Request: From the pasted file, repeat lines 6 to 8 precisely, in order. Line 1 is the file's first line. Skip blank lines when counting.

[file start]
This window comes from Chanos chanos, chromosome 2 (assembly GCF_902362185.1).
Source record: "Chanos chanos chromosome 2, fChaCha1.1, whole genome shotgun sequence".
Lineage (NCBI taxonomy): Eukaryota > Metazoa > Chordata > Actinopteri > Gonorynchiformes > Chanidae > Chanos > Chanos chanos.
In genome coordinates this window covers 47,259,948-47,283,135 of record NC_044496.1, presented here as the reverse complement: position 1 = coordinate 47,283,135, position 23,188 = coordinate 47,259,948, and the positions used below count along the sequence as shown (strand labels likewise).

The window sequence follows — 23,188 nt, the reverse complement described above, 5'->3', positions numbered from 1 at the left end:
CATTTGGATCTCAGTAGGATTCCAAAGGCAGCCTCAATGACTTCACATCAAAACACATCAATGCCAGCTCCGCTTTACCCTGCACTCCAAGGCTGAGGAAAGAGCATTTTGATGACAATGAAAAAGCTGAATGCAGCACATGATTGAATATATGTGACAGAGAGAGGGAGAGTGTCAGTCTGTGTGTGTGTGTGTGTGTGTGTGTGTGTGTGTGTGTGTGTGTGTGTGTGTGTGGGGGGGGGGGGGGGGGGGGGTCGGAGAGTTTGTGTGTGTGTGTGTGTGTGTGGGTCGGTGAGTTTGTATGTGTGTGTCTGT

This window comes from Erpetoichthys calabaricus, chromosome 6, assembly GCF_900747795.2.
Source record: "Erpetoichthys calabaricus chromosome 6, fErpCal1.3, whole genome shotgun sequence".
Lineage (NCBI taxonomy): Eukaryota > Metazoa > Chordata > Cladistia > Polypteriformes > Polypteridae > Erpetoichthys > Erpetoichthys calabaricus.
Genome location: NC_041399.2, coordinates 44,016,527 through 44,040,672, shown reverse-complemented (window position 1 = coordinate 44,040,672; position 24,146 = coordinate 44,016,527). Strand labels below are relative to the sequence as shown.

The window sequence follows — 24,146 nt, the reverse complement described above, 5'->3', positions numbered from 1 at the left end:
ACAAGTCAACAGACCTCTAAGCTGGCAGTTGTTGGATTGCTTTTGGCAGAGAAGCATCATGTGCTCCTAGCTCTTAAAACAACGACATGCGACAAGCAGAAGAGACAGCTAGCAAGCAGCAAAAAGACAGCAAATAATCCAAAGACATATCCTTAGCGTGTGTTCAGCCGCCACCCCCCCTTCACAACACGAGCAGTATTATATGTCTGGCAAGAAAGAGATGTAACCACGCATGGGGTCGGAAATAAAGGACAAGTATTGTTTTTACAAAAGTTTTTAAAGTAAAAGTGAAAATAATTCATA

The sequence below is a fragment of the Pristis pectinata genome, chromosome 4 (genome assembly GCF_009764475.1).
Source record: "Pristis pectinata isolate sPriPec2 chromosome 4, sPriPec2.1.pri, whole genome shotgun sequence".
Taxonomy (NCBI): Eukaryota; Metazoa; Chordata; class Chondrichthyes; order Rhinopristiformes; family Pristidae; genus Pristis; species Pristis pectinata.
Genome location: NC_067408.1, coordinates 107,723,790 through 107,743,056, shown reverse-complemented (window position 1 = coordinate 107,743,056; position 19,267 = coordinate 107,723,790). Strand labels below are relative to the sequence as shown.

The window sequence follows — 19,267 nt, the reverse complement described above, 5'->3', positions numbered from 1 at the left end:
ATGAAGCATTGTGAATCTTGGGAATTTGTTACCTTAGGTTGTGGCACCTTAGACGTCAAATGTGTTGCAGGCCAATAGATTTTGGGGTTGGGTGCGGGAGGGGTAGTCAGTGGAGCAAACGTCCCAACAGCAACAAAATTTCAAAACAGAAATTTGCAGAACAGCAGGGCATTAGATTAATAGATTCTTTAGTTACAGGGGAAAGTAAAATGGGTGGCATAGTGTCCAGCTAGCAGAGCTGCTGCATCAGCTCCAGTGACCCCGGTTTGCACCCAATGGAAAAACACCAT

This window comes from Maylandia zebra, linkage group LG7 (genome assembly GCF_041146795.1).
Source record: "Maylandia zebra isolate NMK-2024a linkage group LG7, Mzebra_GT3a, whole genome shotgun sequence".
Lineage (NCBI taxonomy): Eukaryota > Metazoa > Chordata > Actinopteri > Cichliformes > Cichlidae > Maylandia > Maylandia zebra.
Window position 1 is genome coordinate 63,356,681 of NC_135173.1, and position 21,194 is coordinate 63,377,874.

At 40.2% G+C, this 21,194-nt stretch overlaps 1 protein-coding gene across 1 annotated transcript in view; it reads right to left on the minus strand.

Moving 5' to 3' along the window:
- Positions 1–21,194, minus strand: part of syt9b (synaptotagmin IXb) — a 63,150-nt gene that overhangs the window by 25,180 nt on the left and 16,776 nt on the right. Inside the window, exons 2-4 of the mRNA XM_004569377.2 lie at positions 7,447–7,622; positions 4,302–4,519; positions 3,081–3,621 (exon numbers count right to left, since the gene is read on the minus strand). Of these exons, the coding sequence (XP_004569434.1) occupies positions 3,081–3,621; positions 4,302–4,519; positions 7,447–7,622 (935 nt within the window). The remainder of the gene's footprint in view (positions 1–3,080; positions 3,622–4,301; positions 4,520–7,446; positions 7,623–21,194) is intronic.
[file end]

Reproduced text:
CATTTGGATCTCAGTAGGATTCCAAAGGCAGCCTCAATGACTTCACATCAAAACACATCAATGCCAGCTCCGCTTTACCCTGCACTCCAAGGCTGAGGAAAGAGCATTTTGATGACAATGAAAAAGCTGAATGCAGCACATGATTGAATATATGTGACAGAGAGAGGGAGAGTGTCAGTCTGTGTGTGTGTGTGTGTGTGTGTGTGTGTGTGTGTGTGTGTGTGTGTGTGTGTGGGGGGGGGGGGGGGGGGGGGTCGGAGAGTTTGTGTGTGTGTGTGTGTGTGTGGGTCGGTGAGTTTGTATGTGTGTGTCTGT

This window comes from Erpetoichthys calabaricus, chromosome 6, assembly GCF_900747795.2.
Source record: "Erpetoichthys calabaricus chromosome 6, fErpCal1.3, whole genome shotgun sequence".